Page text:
Over 200 Applicants Move to Next Phase of Recreational Marijuana Licensing in...

Over 200 Applicants Move to Next Phase of Recreational Marijuana Licensing in Massachusetts

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AP

The Massachusetts Cannabis Control Commission has awarded 205 companies priority status when it comes to moving to the next phase of the recreational marijuana licensing process. There were 320 applicants in total, meaning 115 were denied for applications being turned in late or for failing to meet some other requirement.

Now these companies have to complete various “packets”, as well as pass a background check and get written approval from the local jurisdiction they plan on operating in. Recreational retail sales are supposed to start in Massachusetts on July 1st, so time is running short.

“We have put restrictions in terms of how much has to be kept for medical use, but that’s the process we’re working … with DPH right now to allow that transfer,” said Cannabis Control Commission Chairman Steven Hoffman when he was asked about supply for July. “We are going to give guidance over the next week or two for the entirety of our seed-to-sale system, including how that initial inventory gets set up. And so, we’re just waiting to have everything worked out with the Department of Public Health.”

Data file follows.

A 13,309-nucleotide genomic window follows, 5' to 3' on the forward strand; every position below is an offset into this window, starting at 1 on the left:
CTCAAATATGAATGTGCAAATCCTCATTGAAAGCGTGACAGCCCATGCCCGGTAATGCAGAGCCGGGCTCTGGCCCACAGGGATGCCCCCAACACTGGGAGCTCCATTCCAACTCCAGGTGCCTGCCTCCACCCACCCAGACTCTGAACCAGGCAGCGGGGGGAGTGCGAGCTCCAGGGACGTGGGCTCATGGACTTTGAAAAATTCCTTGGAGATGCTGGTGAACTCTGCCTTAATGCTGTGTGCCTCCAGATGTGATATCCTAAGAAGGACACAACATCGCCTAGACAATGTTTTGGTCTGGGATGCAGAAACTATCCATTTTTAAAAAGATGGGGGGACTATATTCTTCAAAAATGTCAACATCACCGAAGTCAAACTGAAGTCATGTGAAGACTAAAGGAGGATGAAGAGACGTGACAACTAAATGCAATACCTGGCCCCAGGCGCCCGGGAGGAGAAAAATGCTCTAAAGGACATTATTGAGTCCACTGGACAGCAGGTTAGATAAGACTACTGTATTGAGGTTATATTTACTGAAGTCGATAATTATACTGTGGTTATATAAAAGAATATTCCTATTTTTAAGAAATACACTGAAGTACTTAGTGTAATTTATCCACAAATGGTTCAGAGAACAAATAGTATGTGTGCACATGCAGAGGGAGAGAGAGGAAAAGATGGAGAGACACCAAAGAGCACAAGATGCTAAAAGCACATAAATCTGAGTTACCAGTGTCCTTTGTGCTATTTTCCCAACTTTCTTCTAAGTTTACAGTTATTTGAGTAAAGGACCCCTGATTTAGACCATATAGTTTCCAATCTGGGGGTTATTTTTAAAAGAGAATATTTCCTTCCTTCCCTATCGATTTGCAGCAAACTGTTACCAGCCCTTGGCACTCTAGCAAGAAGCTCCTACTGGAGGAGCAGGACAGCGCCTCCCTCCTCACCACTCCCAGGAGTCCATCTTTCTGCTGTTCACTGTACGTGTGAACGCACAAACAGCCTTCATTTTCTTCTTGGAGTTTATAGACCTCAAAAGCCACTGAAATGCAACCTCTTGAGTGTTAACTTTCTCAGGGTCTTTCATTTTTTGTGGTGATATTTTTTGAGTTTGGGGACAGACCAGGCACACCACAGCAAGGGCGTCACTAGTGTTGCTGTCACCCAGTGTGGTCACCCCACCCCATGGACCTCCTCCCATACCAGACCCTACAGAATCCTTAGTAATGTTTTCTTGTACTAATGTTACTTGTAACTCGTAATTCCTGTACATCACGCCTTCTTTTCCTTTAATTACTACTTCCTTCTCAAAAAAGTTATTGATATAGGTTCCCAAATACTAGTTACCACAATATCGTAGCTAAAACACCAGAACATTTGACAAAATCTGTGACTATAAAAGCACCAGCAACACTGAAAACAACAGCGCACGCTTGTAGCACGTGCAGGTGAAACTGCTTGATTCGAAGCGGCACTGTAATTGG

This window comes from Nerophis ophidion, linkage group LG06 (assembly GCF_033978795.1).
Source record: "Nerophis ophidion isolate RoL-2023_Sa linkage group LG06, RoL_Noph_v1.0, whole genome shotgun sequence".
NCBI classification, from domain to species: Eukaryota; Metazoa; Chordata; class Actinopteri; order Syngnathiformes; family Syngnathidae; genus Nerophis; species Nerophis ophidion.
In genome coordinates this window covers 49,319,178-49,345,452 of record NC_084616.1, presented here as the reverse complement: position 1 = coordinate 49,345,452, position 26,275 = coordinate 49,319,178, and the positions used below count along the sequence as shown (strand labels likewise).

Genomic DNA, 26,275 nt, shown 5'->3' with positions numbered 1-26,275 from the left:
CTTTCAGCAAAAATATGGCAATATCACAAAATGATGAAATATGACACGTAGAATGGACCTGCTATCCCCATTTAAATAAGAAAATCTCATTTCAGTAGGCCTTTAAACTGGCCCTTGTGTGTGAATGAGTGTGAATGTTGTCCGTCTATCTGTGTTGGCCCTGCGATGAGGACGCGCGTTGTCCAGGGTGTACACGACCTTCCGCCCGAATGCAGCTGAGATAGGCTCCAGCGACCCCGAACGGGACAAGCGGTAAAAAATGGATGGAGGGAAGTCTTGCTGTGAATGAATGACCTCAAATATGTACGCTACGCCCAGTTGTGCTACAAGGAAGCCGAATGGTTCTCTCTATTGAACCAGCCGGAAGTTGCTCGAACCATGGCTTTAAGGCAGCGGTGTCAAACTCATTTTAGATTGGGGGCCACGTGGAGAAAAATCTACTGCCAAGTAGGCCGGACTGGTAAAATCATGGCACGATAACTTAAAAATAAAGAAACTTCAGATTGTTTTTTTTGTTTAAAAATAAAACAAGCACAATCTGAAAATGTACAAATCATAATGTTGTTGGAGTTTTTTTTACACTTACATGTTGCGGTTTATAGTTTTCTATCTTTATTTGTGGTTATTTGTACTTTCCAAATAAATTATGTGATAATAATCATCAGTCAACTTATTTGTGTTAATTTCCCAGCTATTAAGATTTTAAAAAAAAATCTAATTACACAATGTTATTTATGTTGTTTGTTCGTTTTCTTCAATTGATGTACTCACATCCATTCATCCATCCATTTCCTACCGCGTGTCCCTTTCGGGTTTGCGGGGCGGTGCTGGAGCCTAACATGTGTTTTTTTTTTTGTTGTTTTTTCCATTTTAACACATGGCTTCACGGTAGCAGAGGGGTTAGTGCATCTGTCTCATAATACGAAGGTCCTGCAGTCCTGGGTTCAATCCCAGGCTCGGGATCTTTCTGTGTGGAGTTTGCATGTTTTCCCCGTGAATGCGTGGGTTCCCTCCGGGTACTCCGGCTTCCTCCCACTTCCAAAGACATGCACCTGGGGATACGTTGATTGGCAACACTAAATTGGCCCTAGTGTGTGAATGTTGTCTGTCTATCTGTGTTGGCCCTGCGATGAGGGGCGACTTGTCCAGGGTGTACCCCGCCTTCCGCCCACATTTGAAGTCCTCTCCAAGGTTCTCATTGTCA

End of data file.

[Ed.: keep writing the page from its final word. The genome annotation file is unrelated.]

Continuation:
Some of readers may remember that the original ballot measure that MA voters approved in 2016 called for sales to begin on January 1st of this year – like California – but that a handful of legislators delayed that target date by 6 months. Other changes were debated and implemented, but in the end, the MA legislature didn’t do as much damage to the original law as they could have.

Later in the press conference that followed the meeting, Chairman Hoffman was asked about how the commission will measure success in the coming months. “…we’re working on the set of metrics that we’re going to hold ourselves accountable to, [that] we’re going to publish, and we’re going to let people make their own judgments in terms of our success,” he said.

“Our view is that we want to hit our deadlines, which we have done thus far. We want to run a fair and effective and thorough licensing process. We want to make sure that anybody that’s set up for business is somebody that we are comfortable will be successful and run a professional business.”

There is still a long way to go to recreational sales in Massachusetts, and there’s no reason to think that officials there will have an easier time than officials in other states have had. But, for the sake of consumers in MA, let’s hope they have at least learned some valuable lessons from what others have gone through.

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